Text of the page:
RECEIVING A SUM OF MONEY UNEXPECTEDLY (or half-expectedly) isn't as unusual as it may seem in the nonprofit world. It often comes in the form of a bequest, but it might just as often come as a year-end gift from a loyal member.  Sometimes, it's a grant few thought the organization would ever be competitive enough to get.  Or a local corporation or government acknowledges the efforts of a nonprofit that is making the community a better place.

The question that gets some organizations tied up in knots is how to make the best and most efficient use of these funds.  We all dream about how we'd put a few thousand bucks to use if it were to arrive on our doorsteps, but when actually faced with a check in one's hands, the dreams may be...well... too dreamy.  Where should it go, if the donor hasn't stipulated a place for it to land?

The director of a small cultural nonprofit asked me this question.  After several years of increased attendance and program income, should a new source of funding be used to expand promotion to keep those numbers rising or should it be used toward dedicated staffing that ensures organizational stability and related programmatic quality?  

My first response was to ask what the nonprofit's strategic plan said.  Hmmm....no up-to-date strategic plan.  OK, that explains why the organization doesn't readily know where to put its windfall.  Then how about the mission -- what does the organization say it does?  Where does the mission focus the work?  Once those questions can be answered, then an obvious next question to answer is how can that work be best accomplished?  Answering that could lead to a landing spot for the cash.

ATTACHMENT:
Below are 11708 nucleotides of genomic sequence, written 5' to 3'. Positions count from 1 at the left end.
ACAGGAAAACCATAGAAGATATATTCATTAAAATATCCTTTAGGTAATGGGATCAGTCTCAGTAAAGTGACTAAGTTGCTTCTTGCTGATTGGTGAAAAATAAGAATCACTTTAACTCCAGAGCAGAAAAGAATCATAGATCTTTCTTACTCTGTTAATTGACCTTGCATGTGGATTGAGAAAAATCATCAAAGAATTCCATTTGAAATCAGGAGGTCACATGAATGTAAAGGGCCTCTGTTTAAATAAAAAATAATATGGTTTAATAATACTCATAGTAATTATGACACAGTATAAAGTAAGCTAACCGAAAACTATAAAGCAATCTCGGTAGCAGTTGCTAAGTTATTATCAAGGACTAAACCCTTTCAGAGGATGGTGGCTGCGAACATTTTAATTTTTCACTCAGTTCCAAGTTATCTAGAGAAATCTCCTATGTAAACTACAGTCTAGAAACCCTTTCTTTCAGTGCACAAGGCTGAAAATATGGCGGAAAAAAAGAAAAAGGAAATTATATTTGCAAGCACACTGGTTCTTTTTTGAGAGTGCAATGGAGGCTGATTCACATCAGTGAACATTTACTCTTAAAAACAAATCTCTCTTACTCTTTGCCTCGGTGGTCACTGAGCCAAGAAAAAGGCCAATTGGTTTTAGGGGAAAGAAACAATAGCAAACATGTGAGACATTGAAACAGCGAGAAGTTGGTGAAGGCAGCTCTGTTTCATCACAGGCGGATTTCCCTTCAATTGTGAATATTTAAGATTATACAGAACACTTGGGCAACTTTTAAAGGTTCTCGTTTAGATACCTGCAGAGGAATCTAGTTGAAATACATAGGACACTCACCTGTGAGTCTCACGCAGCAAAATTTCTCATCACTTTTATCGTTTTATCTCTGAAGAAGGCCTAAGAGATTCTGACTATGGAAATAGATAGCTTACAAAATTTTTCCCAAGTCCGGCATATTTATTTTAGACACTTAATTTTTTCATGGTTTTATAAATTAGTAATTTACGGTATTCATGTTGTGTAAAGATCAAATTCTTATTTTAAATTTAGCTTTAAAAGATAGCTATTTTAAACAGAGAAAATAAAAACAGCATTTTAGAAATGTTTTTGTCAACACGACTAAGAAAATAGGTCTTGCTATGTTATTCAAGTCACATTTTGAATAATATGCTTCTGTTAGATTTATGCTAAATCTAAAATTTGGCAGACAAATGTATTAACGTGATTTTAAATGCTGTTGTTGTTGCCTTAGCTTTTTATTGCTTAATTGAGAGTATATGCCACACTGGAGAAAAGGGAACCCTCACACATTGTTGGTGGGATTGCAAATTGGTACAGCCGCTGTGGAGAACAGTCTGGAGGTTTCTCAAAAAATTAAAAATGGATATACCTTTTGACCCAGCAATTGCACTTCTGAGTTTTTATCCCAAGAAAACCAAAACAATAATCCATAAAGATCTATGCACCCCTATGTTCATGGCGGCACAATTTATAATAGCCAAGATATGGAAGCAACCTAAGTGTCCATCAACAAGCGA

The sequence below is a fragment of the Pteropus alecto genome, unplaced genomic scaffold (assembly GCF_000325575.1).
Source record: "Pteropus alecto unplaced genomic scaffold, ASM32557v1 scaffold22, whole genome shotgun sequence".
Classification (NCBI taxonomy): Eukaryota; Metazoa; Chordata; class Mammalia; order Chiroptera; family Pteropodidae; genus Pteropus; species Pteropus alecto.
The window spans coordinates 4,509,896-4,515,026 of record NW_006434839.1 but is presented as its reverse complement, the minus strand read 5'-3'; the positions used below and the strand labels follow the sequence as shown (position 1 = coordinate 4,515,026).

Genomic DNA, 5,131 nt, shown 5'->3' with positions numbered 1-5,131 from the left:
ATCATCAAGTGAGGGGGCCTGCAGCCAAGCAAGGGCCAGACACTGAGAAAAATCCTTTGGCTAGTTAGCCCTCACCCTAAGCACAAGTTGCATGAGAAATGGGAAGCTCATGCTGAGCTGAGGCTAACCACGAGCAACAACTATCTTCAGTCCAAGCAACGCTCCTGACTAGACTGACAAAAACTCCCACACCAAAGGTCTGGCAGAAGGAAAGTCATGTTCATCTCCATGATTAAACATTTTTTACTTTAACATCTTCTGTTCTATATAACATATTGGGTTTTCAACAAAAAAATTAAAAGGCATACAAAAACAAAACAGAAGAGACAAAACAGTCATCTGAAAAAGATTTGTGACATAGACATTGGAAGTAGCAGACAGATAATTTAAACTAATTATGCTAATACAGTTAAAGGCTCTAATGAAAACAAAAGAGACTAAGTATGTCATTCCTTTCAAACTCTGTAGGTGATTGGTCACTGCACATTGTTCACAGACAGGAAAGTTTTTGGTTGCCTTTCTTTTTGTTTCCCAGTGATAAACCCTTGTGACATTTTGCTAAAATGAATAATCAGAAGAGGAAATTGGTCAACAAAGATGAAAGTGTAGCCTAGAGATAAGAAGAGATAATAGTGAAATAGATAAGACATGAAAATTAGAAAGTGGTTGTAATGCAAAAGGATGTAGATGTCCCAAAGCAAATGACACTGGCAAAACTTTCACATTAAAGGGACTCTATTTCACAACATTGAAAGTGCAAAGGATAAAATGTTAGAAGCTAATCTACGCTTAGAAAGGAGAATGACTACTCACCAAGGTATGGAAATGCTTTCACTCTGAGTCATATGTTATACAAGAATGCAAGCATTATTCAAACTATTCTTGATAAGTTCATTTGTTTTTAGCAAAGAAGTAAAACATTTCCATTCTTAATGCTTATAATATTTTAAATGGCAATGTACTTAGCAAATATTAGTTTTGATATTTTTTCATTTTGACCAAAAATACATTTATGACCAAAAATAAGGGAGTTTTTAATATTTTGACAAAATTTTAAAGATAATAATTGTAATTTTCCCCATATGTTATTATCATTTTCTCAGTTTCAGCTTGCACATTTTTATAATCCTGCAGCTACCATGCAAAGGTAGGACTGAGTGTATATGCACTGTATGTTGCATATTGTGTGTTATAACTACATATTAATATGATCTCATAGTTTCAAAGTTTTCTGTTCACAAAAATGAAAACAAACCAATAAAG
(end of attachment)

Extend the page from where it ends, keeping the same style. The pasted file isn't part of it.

And what about that phrase "be best accomplished" -- what do I mean by that?  I'm talking about the greatest return for the investment of that money, because, frankly, what to spend the money on is as varied as those staking a claim on it, but clearly some items have greater mission ROIs than others.

There's also this old notion that I particularly like:  windfalls should be invested rather than frittered away precisely because it's money you never planned on and might certainly never see again.  If you use your windfall to pay the electric bill, you've bought yourself a month's ROI.  If you use it to install energy saving systems, your ROI is a whole lot longer.

In the case of the nonprofit that's trying to weigh staffing against a bigger promotion budget, I see the investment in staffing as having greater potential long term impact on developing and expanding the reasons why people would attend.  Will more advertising about the same old programming really keep attendance growing?  To a point it will, but promotion dollars follow great programming (not the other way around) and what really keeps audiences coming back for more is the talent behind the mission.  To me, that's where I'd put the windfall.

Saturday, September 6, 2014

Stagnant or In Motion: What's Your Nonprofit's Mission?

WHAT'S SO IMPORTANT ABOUT A NONPROFIT'S MISSION STATEMENT ANYWAY?  A recent exchange of emails with a museum client about their mission statement underscores the potential they can play in a nonprofit's growth and development.  I've been encouraging this client to go beyond the usual, inward-focused litany of activities that virtually every museum in the world cites as their mission.  Yes, museums collect and preserve stuff.  But if that's all they did, they'd be more like mausoleums than museums.